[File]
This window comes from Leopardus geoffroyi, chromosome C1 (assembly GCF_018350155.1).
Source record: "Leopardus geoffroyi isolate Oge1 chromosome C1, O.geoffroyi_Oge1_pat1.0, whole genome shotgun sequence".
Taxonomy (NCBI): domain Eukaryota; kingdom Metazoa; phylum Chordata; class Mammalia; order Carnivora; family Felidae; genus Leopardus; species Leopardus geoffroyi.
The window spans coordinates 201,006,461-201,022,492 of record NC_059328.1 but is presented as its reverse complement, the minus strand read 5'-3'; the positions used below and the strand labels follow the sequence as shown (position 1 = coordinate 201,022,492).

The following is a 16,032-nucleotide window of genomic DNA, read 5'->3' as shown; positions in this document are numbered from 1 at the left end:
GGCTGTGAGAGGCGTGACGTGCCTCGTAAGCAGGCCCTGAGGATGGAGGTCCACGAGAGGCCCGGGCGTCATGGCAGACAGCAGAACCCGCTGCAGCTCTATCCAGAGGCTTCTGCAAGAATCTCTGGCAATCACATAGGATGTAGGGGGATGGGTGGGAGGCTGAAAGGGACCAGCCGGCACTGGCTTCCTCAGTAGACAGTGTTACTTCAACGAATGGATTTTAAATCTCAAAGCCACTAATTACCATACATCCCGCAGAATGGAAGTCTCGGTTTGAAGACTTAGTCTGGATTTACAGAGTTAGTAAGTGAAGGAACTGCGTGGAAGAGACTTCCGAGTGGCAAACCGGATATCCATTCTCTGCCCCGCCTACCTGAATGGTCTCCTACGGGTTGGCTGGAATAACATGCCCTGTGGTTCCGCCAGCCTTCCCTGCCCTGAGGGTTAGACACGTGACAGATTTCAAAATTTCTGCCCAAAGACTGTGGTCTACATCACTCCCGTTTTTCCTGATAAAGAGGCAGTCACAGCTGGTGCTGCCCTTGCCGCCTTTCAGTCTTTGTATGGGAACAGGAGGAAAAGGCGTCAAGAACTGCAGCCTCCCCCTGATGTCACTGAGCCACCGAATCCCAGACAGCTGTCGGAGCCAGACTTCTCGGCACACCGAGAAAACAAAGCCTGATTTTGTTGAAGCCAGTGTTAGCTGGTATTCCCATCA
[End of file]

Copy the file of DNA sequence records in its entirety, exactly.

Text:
This window comes from Leopardus geoffroyi, chromosome C1 (assembly GCF_018350155.1).
Source record: "Leopardus geoffroyi isolate Oge1 chromosome C1, O.geoffroyi_Oge1_pat1.0, whole genome shotgun sequence".
Taxonomy (NCBI): domain Eukaryota; kingdom Metazoa; phylum Chordata; class Mammalia; order Carnivora; family Felidae; genus Leopardus; species Leopardus geoffroyi.
The window spans coordinates 201,006,461-201,022,492 of record NC_059328.1 but is presented as its reverse complement, the minus strand read 5'-3'; the positions used below and the strand labels follow the sequence as shown (position 1 = coordinate 201,022,492).

The following is a 16,032-nucleotide window of genomic DNA, read 5'->3' as shown; positions in this document are numbered from 1 at the left end:
GGCTGTGAGAGGCGTGACGTGCCTCGTAAGCAGGCCCTGAGGATGGAGGTCCACGAGAGGCCCGGGCGTCATGGCAGACAGCAGAACCCGCTGCAGCTCTATCCAGAGGCTTCTGCAAGAATCTCTGGCAATCACATAGGATGTAGGGGGATGGGTGGGAGGCTGAAAGGGACCAGCCGGCACTGGCTTCCTCAGTAGACAGTGTTACTTCAACGAATGGATTTTAAATCTCAAAGCCACTAATTACCATACATCCCGCAGAATGGAAGTCTCGGTTTGAAGACTTAGTCTGGATTTACAGAGTTAGTAAGTGAAGGAACTGCGTGGAAGAGACTTCCGAGTGGCAAACCGGATATCCATTCTCTGCCCCGCCTACCTGAATGGTCTCCTACGGGTTGGCTGGAATAACATGCCCTGTGGTTCCGCCAGCCTTCCCTGCCCTGAGGGTTAGACACGTGACAGATTTCAAAATTTCTGCCCAAAGACTGTGGTCTACATCACTCCCGTTTTTCCTGATAAAGAGGCAGTCACAGCTGGTGCTGCCCTTGCCGCCTTTCAGTCTTTGTATGGGAACAGGAGGAAAAGGCGTCAAGAACTGCAGCCTCCCCCTGATGTCACTGAGCCACCGAATCCCAGACAGCTGTCGGAGCCAGACTTCTCGGCACACCGAGAAAACAAAGCCTGATTTTGTTGAAGCCAGTGTTAGCTGGTATTCCCATCA